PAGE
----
Wed, 12/16/2009 - 19:40 | 166733 zenon
zenon's picture

Leo,

Solar panels have fallen 40% from a year ago. You solar stocks may be good for a punt but don't stick grandma's savings in them. And be sure to buy her some gold, you know what she sold as a downpayment for the mortgage/ American dream kind of stuff.  The system is borken and a currency event would not be too kind to your investments.

Wed, 12/16/2009 - 21:20 | 166870 Leo Kolivakis
Leo Kolivakis's picture

Solars will melt up in 2010 and melt gold away...we are just in the early stages.

Wed, 12/16/2009 - 22:45 | 166970 deadhead
deadhead's picture

Solars will melt up in 2010

I remember that being said when I was in college in the mid 70s....  Jimmy Carter sitting there in his cardigan......

Wed, 12/16/2009 - 23:30 | 167019 delacroix
delacroix's picture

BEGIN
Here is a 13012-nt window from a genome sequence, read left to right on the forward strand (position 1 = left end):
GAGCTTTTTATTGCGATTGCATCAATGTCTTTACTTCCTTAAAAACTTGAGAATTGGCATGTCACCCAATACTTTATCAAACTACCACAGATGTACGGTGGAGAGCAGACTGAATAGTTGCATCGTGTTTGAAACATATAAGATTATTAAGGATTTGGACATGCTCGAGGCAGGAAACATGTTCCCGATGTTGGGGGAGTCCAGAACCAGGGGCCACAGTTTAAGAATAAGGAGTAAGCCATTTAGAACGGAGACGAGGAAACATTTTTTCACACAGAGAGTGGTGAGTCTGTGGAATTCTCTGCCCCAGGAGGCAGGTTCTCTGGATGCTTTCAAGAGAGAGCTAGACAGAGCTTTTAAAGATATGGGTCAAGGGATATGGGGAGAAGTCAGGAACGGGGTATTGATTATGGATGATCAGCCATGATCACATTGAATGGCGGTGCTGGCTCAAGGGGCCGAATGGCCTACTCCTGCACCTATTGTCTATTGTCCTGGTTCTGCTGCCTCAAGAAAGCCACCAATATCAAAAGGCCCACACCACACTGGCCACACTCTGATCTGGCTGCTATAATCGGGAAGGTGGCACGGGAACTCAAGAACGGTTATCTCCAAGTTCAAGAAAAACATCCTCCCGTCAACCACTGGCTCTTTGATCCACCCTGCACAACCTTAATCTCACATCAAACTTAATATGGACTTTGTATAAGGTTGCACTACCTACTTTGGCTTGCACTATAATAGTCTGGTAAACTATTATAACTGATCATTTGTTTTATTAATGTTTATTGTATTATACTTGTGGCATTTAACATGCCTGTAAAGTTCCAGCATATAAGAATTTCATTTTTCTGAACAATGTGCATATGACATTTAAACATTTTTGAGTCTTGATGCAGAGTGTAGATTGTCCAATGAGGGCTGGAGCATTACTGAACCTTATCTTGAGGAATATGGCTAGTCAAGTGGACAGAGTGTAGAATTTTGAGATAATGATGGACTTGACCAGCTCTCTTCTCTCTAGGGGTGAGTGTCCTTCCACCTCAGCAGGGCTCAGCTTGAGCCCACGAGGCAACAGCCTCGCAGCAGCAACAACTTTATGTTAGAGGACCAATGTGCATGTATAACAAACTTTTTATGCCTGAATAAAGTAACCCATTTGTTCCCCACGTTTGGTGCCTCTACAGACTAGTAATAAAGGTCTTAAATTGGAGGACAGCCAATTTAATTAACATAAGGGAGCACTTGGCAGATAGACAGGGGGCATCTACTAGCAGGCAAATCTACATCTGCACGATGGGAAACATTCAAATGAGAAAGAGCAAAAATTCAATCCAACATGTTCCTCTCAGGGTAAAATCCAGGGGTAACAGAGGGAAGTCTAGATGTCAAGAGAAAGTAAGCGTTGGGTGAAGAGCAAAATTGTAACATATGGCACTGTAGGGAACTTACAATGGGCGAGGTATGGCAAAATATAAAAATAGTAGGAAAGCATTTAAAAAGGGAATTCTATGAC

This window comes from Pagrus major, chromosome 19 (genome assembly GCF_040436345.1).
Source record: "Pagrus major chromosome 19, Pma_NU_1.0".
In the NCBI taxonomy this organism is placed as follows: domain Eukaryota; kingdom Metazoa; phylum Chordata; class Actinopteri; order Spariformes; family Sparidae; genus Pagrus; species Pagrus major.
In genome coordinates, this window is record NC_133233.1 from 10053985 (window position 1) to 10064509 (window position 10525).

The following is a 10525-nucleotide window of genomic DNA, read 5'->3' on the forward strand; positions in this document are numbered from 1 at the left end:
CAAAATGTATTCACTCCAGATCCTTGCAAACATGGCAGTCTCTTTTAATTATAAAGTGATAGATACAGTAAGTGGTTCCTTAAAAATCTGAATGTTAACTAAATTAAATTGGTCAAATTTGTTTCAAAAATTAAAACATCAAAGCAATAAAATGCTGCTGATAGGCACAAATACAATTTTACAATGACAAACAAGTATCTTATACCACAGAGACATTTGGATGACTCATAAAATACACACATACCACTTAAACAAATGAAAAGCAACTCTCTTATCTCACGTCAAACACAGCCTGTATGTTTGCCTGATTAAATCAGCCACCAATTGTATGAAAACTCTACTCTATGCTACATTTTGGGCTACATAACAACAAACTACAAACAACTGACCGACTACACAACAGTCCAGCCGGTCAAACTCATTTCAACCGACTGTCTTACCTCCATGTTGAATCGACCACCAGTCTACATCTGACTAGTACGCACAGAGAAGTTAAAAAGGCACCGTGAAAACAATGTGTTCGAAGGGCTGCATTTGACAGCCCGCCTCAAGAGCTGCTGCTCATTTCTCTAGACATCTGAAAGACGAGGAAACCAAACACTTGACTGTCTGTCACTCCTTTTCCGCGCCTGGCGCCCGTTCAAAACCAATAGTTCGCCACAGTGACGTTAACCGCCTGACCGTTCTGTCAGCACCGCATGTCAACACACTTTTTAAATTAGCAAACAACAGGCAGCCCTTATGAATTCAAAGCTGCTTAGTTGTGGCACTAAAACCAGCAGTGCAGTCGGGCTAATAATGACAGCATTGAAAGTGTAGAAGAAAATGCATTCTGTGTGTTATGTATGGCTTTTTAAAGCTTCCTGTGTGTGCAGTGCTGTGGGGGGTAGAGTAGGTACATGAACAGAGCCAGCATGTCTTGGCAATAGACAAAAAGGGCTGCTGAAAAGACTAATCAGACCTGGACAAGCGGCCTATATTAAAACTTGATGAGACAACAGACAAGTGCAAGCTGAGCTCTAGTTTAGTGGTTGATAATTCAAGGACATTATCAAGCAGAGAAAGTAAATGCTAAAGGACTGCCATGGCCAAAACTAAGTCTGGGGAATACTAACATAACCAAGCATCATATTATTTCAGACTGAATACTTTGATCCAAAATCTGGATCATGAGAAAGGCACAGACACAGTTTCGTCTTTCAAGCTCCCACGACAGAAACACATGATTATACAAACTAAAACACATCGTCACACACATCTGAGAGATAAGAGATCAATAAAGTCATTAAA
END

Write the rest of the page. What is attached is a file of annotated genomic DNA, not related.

leo, I'm a believer in solar energy, I just don't believe you will be able to make any money at it, for a long time

Wed, 12/16/2009 - 23:50 | 167040 Anonymous
Anonymous's picture

And the 10-year Au chart says?

http://www.kitco.com/charts/popup/au3650nyb.html

doubtful.

Wed, 12/16/2009 - 19:57 | 166751 I need more asshats
I need more asshats's picture

“where do I store this stuff for a year so I can look back and say ‘That was so wrong!’.”

I pity the fool who thinks he can predict the future.

Wed, 12/16/2009 - 20:33 | 166807 moneymutt
moneymutt's picture

I don't get the go Canada...they are very dependent on US and commodities, if we deflate and commodities deflate, Canada deflates...and given US dollar is historically low to Canada's, there is risk of dollar rally via Canadian again.

So why buy Canada...if de-leverging is on, isn't cash the thing to do?

Thu, 12/17/2009 - 09:18 | 167272 heatbarrier
heatbarrier's picture

Excellent point, Mutt.

Wed, 12/16/2009 - 20:56 | 166844 Anonymous
Anonymous's picture